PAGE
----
House committee’s 2011 higher education budget would slash UM funding

By Sam Butterfield

The Massachusetts House Ways and Means Committee released its recommended state budget for fiscal year 2011 Thursday, and the University of Massachusetts could stand to take a big hit.

In a tough economic climate with once plentiful federal stimulus funds rapidly drying up, the House budget recommendation would slash funding to UMass by some $45 million next year. The proposal comes some two-and-a-half months after Gov. Deval Patrick proposed a total budget of $500,590,365 for the five-campus University system, which he said in a Jan. 27 release “reflects the simple notion that we must continue moving forward.”

Patrick’s budget proposal included $451,272,589 in state funds and $49,317,776 in federal stimulus funds for the five-campus system. With Patrick’s plan, UMass would have received $229.1 million in state subsidies, including an additional $24.4 million in stimulus money, according to a Wednesday press release from UMass’ Office of News and Media Relations. The governor’s recommendation would also have sent a $3.6 million funding line to the Commonwealth Honors College, which the Committee rejected.

Thursday’s Ways and Means Committee budget would deliver $190.9 million to the Amherst campus, an actual increase from FY2010 in state funding of about $19 million. However, if the Committee’s budget proposal is to pass the chambers of Beacon Hill, UMass’ share of federal stimulus revenue next year would fall to $5.3 million, a decrease of $67.6 million. Though the increase in state funding provides fringe benefit costs of about $3.8 million, the cut in stimulus funds would place overall net at a loss of $44.8 million next year.

The Committee’s overall budget recommendation for the Commonwealth next year is $27.8 billion, a 3.2 percent increase from 2010. That figure, though, draws on an estimated $1.5 billion in one-time stimulus dollars.

The House is expected to take up debate on the proposal April 26, with the Senate slated to address the budget later in May. A final budget must be ratified by July 1, the start of fiscal year 2011.

In a statement addressed to the Campus Community Thursday, Chancellor Robert Holub said the proposal represents Mass. legislators wrestling with tough decisions in a dire fiscal climate.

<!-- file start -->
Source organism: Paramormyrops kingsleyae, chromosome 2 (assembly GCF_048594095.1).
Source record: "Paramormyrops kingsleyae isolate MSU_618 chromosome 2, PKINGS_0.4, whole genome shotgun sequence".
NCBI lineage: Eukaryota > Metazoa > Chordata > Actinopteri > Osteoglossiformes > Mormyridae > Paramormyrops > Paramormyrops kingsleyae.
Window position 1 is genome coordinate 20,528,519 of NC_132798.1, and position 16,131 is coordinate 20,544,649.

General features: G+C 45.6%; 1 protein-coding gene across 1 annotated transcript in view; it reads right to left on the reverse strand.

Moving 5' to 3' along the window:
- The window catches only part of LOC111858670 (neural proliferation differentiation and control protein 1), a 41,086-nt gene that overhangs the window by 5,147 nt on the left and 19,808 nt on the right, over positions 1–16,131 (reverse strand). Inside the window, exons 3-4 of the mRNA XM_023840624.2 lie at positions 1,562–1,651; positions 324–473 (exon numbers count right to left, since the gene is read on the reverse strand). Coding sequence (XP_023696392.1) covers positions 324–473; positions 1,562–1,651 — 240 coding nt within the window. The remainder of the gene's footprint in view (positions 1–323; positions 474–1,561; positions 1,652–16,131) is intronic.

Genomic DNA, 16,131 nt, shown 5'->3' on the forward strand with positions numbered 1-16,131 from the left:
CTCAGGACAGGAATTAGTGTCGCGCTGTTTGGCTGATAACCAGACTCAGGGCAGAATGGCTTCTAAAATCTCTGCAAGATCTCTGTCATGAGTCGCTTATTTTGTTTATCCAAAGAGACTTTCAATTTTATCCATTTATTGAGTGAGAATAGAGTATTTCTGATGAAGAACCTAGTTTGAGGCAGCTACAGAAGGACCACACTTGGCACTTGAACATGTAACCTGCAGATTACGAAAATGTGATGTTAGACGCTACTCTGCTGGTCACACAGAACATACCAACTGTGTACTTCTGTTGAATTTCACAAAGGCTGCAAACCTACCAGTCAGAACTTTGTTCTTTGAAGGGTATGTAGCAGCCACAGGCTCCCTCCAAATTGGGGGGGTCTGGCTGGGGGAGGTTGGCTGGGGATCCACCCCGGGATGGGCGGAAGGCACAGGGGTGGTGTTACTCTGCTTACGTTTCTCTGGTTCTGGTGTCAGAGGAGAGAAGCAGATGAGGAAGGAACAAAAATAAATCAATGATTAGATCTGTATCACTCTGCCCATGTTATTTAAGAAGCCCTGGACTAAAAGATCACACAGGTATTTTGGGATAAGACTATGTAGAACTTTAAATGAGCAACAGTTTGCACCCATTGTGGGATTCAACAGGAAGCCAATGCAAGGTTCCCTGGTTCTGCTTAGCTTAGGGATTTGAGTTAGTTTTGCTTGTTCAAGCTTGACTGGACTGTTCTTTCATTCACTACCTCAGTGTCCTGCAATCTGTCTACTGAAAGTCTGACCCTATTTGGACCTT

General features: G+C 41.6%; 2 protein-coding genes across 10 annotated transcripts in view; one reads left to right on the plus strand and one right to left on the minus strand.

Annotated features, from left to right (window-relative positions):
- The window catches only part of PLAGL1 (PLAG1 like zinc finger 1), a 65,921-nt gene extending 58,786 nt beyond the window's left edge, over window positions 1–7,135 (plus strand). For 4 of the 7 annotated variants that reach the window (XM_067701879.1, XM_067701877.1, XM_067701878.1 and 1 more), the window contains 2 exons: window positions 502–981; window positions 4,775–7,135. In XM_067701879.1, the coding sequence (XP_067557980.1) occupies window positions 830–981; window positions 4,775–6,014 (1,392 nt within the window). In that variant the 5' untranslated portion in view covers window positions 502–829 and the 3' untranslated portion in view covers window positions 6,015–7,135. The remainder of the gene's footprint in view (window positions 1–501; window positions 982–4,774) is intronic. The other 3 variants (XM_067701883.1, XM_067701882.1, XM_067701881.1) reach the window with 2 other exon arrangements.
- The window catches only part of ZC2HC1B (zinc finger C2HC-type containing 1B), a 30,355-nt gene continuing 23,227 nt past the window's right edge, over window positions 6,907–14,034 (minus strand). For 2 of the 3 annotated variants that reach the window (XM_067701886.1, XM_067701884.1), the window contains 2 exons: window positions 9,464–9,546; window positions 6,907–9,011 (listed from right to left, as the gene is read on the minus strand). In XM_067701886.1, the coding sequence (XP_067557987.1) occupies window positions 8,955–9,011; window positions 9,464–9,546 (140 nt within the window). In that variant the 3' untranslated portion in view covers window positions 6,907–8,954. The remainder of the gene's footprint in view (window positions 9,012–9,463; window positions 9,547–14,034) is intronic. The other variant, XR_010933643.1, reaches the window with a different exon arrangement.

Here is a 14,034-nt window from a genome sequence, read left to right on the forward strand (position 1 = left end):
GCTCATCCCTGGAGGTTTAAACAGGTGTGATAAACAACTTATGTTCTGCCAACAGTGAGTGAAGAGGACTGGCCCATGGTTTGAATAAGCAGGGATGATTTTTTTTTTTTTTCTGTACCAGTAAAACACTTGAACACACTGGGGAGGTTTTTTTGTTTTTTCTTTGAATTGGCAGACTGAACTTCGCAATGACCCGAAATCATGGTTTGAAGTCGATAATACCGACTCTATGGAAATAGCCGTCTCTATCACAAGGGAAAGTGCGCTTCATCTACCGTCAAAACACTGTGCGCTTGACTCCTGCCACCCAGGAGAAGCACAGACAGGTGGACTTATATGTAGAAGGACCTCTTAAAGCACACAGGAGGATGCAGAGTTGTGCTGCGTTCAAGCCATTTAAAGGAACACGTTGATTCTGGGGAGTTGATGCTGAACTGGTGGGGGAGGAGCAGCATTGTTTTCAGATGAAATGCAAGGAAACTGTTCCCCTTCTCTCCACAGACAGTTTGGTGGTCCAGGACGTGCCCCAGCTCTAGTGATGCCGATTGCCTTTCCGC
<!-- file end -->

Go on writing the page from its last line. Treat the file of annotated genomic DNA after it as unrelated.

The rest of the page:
“The Commonwealth is grappling with a major budget shortfall, and legislators must make difficult choices,” said Holub.

Rather than lament the announcement of the proposed cuts as a reflection of a downward trend in educational financing, Holub used the release of the budget details as an opportunity to reemphasize the need for continued support of public higher education in Massachusetts.

“We believe, however, that investment in public higher education provides the best path for creating a prosperous and sustainable future for the citizens of Massachusetts,” he said. “We must redouble our efforts to make that case in the coming weeks as the House membership and later the Senate determine spending priorities.”

Holub said he was in Boston Wednesday working with lawmakers to develop strategies to avert potential funding cuts and would be making trips to the gold-domed State House throughout the crucial spring legislative period leading up to ratification of the final budget.

“To that end, I was in the State House yesterday, meeting with lawmakers and legislative staff, working to deter the severe cuts proposed in the House,” the Chancellor stated. “In this vitally important period, I urge faculty, staff, students and alumni to contact their legislators and make it known that UMass needs and deserves their support.”

Holub asked concerned campus community members to stay informed on developments as they become available, and said his administration would remain transparent about its efforts to combat budget cuts throughout the decisive budgetary process.

“Further details on budget developments will be available on the ‘In the Loop website (,” Holub said. “Much remains to be determined in Boston, so please stay informed and play your part in the coming debate,” he concluded.

Holub’s calls for advocacy are a far cry from the tone University administration struck in late January upon news of the Governor’s proposal.

Back then, University system spokesman Robert Connolly said in a release that system president Jack M. Wilson found “hope and opportunity” in Gov. Patrick’s recommendation, adding that the Patrick proposal is “a strong expression of support for the UMass system and provides hope and opportunity for students all across the Commonwealth.”

Sam Butterfield can be reached at [email protected]